1. The first week that Mattie under went chemotherapy, he was very upset, emotional, and aggressive. While in his hospital room, he became inconsolable and hostile. He started yelling at me, he told me he hated me, and then threw me against the door and started to kick me. Tricia was in the room with us and observed it all. Mind you neither one of us had much sleep because we were adjusting to living in the pediatric intensive care unit and we were stressed out and frazzled with this new diagnosis of cancer. Tricia could have easily walked out of the room to let me deal with this tirade. However, she didn't! She instead got a hold of Mattie and told him that he did not mean what he said or what he was doing. She told him that we were both tired and moved us both to his bed and tucked us in together for a nap. She understood my feelings were hurt and I was crying, and she got all these feelings because she is a mom herself. Her kind, compassionate, and sensitive gestures, showed me that day that I was not only dealing with a competent health care professional, but I was dealing with a human being who cared for my son and my emotional health. She wasn't going to walk away when times got tough and with cancer times are always tough!

2. One of the pediatric intensive care unit (PICU) nurses mentioned to Mattie's physician that the reasons Mattie complained of pain was because of me. That he was seeking pain medication to get my attention. She felt that Mattie spent TOO MUCH time with me and that particular afternoon this nurse barred me from Mattie's room. Meanwhile Mattie was in his room SCREAMING for me to come back!!! In the hallway, I was sitting with this PICU nurse, Mattie's physician (who believed the PICU nurse over me!), and Tricia. Thankfully Tricia was working that day and not only put this PICU nurse in her place but also gave it to the physician. Tricia fortunately had been working with our family for a much longer period of time than this other nurse and knew our family dynamics. It was an absolutely horrific moment and without Tricia's advocacy Mattie would have been beside himself and I honestly felt like I could have throttled a nurse and a physician that day. Clearly in retrospect, we now know that Mattie had dealt with extraordinary pain throughout his entire battle and I sometimes wonder how some of these physicians who wanted to withhold meds from him feel about this NOW?! If they even think about it at all!

3. The final example (though there are MANY! with Tricia) relates to the article. In August of 2009, Mattie was complaining of not feeling well. He hadn't been eating. He couldn't drink ANYTHING either. The doctors kept telling me this was a side effect of the chemo. Some even told me that Mattie was manipulating me and that was why he wasn't eating (as if a seven year old post chemo was going to be developing an eating disorder??????). Finally I couldn't take it any more and we demanded that Mattie get rescanned. It was on scanning that we learned that Mattie's cancer spread everywhere just 6 weeks off of chemotherapy. The doctors SEEMED stunned. Despite being stunned, we treated Mattie with cyberknife radiation to reduce the pain. In all reality the team was so focused on his treatment for so long, the transition to end of life care was impossible to accept. I couldn't accept it either. However, about a week or so before Mattie was going to die, Debbi and Tricia finally confronted me. Debbi actually started the process with me outside in the hospital garden and then Tricia addressed it with me inside the hospital. At the time I did not understand why none of Mattie's doctors could tell me. But I have come to understand that discussing death with patients and their families is just not something doctors are comfortable with, it seems to me their training is lacking, and their goal is to fix and heal. Yet unfortunately with cancer this isn't always possible. I am so grateful for the truth and I am grateful that Tricia cared about our emotional health then and today.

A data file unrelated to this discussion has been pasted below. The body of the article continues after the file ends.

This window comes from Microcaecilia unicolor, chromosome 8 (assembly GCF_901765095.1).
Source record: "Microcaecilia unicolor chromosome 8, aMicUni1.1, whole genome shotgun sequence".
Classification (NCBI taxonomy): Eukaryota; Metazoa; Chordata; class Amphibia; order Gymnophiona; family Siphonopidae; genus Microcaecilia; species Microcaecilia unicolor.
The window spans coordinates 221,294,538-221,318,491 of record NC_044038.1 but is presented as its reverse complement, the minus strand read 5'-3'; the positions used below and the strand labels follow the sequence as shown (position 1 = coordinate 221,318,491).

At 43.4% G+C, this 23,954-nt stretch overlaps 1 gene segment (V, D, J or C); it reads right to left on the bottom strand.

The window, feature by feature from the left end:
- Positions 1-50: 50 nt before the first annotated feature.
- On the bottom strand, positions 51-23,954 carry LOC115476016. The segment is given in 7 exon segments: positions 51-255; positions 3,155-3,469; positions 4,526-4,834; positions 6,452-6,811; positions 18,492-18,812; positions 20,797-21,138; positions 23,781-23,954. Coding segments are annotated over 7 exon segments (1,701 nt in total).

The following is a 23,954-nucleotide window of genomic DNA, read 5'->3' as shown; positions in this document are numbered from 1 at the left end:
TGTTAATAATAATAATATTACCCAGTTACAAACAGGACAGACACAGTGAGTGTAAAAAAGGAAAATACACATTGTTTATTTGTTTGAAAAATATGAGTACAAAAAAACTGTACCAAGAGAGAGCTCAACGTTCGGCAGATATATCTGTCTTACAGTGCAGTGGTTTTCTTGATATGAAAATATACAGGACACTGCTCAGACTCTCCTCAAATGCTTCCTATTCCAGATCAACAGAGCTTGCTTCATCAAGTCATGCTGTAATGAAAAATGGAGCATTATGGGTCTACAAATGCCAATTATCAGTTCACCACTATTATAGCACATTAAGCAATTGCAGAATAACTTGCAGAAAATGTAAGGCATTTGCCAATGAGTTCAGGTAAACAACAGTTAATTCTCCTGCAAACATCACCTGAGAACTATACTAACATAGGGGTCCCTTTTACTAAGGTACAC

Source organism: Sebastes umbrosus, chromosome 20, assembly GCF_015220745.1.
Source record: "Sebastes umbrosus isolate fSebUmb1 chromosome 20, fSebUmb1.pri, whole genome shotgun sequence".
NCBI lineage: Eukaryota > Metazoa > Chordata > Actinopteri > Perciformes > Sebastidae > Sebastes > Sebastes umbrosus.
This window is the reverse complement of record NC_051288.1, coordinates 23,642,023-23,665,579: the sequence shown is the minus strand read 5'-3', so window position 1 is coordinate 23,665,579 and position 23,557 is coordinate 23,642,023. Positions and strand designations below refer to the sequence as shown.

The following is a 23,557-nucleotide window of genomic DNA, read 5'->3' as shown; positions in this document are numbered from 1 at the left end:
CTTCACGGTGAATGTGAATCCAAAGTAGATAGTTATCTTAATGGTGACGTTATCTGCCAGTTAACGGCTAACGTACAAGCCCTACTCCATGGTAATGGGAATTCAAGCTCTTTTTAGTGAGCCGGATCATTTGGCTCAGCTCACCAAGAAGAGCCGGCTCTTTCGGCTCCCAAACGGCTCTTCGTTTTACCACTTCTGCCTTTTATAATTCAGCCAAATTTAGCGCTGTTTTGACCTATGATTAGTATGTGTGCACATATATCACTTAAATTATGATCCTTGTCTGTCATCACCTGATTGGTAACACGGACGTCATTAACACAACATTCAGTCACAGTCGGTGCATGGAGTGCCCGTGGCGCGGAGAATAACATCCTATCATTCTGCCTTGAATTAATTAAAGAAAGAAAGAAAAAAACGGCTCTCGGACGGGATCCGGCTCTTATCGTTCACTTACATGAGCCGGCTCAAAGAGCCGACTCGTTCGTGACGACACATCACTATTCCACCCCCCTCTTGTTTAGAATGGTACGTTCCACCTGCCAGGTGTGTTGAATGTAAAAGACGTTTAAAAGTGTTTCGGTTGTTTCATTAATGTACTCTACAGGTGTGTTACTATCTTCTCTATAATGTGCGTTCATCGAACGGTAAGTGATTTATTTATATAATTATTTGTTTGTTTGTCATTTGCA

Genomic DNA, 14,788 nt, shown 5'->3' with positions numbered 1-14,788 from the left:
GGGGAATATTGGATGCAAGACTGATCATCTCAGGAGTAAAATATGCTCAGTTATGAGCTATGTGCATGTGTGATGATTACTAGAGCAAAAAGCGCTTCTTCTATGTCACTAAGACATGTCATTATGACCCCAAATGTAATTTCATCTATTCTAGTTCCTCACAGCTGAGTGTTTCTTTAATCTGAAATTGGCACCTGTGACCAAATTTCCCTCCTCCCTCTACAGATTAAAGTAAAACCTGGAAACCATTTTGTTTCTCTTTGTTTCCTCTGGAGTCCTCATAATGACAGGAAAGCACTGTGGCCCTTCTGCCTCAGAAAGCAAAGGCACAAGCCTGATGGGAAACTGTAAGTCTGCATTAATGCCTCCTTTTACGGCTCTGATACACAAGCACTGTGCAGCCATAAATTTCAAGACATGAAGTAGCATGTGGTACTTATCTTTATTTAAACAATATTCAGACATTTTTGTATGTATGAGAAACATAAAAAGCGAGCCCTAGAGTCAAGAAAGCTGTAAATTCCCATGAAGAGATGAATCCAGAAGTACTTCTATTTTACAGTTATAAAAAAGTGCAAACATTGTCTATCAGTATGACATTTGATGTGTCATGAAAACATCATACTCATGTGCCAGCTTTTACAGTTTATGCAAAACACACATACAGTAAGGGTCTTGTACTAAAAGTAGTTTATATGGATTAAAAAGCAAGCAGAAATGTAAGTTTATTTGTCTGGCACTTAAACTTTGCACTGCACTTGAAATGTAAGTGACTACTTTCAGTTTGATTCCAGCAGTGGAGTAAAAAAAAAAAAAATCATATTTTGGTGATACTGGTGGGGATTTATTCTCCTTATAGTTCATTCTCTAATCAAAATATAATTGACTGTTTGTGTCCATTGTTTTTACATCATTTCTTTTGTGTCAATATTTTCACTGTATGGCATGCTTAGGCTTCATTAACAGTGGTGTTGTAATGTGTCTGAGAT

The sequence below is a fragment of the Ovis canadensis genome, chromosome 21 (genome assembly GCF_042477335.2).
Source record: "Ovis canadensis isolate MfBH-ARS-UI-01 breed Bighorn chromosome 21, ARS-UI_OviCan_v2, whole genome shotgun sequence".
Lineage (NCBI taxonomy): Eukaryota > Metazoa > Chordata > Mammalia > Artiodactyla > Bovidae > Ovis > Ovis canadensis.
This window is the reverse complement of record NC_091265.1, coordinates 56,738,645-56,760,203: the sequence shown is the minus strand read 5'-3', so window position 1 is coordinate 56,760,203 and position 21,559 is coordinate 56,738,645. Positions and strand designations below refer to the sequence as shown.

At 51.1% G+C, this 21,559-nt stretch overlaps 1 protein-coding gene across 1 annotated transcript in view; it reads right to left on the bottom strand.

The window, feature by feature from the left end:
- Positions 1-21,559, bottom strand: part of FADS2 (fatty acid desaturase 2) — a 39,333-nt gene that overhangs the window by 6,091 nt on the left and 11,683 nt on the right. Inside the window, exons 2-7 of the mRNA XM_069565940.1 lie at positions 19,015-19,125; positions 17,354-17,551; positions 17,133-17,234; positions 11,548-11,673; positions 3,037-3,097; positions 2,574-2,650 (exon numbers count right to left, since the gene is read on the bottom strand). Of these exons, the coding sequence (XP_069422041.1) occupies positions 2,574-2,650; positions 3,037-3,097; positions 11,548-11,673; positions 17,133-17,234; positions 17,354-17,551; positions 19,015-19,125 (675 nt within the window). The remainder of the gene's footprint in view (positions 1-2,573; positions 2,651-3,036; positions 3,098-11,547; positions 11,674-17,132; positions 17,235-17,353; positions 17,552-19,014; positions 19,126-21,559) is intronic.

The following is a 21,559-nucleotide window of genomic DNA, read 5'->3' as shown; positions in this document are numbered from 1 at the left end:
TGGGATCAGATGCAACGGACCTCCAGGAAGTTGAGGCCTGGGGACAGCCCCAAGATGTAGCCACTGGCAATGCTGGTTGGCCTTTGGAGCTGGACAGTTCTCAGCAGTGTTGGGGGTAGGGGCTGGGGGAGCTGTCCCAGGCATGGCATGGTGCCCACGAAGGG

For every family member who had a special connection with a nurse...... this article is for you!!!! 

http://kitchentabledevotions.com/when-a-nurse-says-goodbye/

January 11, 2015

Sunday, January 11, 2015

Sunday, January 11, 2015

Tonight's picture was taken in December of 2007. We took Mattie on a fan boat ride that day through the Everglades in Florida. Mattie got to see alligators up close and personal. I will never forget that experience, how loud the boat was, and what it was like to glide on top of the water. This photo was NOT what the fan boat actually looked like. After our tour, we got to see what some of the retired fan boats looked like and Mattie climbed up on top of one and we snapped a photo of him. As you can see Mattie enjoyed this experience! Mattie loved gadgets, anything that moved, and understanding the mechanics behind these things!


Quote of the day: A flock of wild geese had settled to rest on a pond. One of the flock had been captured by a gardener, who had clipped its feathers before releasing it. When the geese started to resume their flight, this one tried frantically, but vainly, to lift itself into the air. The others, observing his struggles, flew about in obvious efforts to encourage him; but it was no use.

Thereupon, the entire flock settled back on the pond and waited, even though the urge to go on was strong within them. For several days they waited until the damaged feathers had grown sufficiently to permit the goose to fly.

Meanwhile, the unethical gardener, having been converted by the ethical geese, gladly watched them as they finally rose together and all resumed their long flight.Albert Schweitzer




Along our journey today, I saw my friends, the Canadian Geese! I know there are many people who are not Geese fans! I happen to LOVE them. They are the only things about the winter time that I like. I love following and tracking them. They seem like the only sign of nature that is alive. I also love how these birds stick together. They are a team, they move in packs, and to me they look so gracious on a barren lawn. As Peter was driving by, I grabbed my camera and tried snapping photos. This was the best one I captured! 

I did not feel up to writing much tonight as Peter and I are both feeling under the weather. So I am signing off, but I definitely wanted to share my geese photo with you.